Hoxhaism is too paranoid about revisionism, is another criticism of the ideology. However, this has already been explained. The revisionists during the time of Hoxha’s leadership wanted Albania to become a puppet for their individual interests, and to support social imperialism. Albania managed to be self-sufficient, and self-sufficiency is not at all the same as an “isolated nationalistic state,” in regards to some claims. Diplomatic relations were well established, and many of Hoxha’s top advisers were British, even. Also, anti-revisionism is not dogmatic. Instead, it is based on science. Marxism is science, and as we know, science must be followed in a proper manner as possible, or else the results will be inaccurate.

Another criticisms is that Hoxha outlawed homosexuality. This is a criticism of Hoxha that most Hoxhaists agree with, but to extent, and for different reasons. First, one must keep in mind that very few places in the world understood homosexuality as they do today. From the early days of Marx and Engels, there was much homophobia among the socialist movement, even; Engels was especially homophobic. The reason for this was that the socialists, such as Hoxha, saw homosexuality as something from the “traditional world,” and a product of bourgeois decadence, primarily based on the fact that the upper class men of Roman and Greek society would engage in homosexual behavior. Hoxha also saw homosexuality as a form of gender chauvinism. There are however, some accounts that Hoxha himself may have been a homosexual, but it is not known.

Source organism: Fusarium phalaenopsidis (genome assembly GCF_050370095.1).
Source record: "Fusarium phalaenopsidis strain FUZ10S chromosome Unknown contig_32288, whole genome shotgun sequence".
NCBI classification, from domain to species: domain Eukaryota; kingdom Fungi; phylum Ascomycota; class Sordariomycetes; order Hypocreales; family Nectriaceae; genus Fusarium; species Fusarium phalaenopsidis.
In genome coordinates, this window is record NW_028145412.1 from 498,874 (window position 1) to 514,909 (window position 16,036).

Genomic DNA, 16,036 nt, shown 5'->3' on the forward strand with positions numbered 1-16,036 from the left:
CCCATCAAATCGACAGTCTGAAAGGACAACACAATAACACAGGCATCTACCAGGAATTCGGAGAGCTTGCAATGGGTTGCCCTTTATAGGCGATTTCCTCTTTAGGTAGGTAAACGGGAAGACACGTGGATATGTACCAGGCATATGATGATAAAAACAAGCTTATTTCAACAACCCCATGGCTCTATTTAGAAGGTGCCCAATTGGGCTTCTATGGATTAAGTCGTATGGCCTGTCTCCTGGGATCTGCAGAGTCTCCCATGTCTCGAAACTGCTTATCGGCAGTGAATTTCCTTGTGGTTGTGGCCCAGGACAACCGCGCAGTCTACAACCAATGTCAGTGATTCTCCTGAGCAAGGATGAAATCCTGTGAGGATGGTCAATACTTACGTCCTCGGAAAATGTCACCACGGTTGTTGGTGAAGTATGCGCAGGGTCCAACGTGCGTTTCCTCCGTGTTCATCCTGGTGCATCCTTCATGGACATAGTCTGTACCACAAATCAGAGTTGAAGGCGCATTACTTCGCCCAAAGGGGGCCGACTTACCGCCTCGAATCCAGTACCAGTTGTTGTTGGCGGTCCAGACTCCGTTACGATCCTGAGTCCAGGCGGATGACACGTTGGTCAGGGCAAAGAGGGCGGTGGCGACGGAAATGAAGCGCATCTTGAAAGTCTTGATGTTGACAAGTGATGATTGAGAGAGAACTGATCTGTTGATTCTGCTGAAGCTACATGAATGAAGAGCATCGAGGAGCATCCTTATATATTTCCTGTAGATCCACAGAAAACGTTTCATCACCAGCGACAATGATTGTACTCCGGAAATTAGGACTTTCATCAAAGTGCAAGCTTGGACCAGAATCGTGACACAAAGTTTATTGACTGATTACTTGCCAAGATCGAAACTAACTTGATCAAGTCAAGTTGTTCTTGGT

Another criticism is in regards to Hoxha’s supposedly violent policies on religion. However, they were not always characterized by violence, and it was primarily only in the later years of his rule prior to his death where violence became more systematic. The entire campaign to reduce religious influence was on the basis of the tribal and religious warfare that had been decimating Albania for years, and was sexist in nature. In these regards, the overall policy was a success because it significantly reduced religious warfare, but its methods were indeed flawed, as Hoxhaists admit.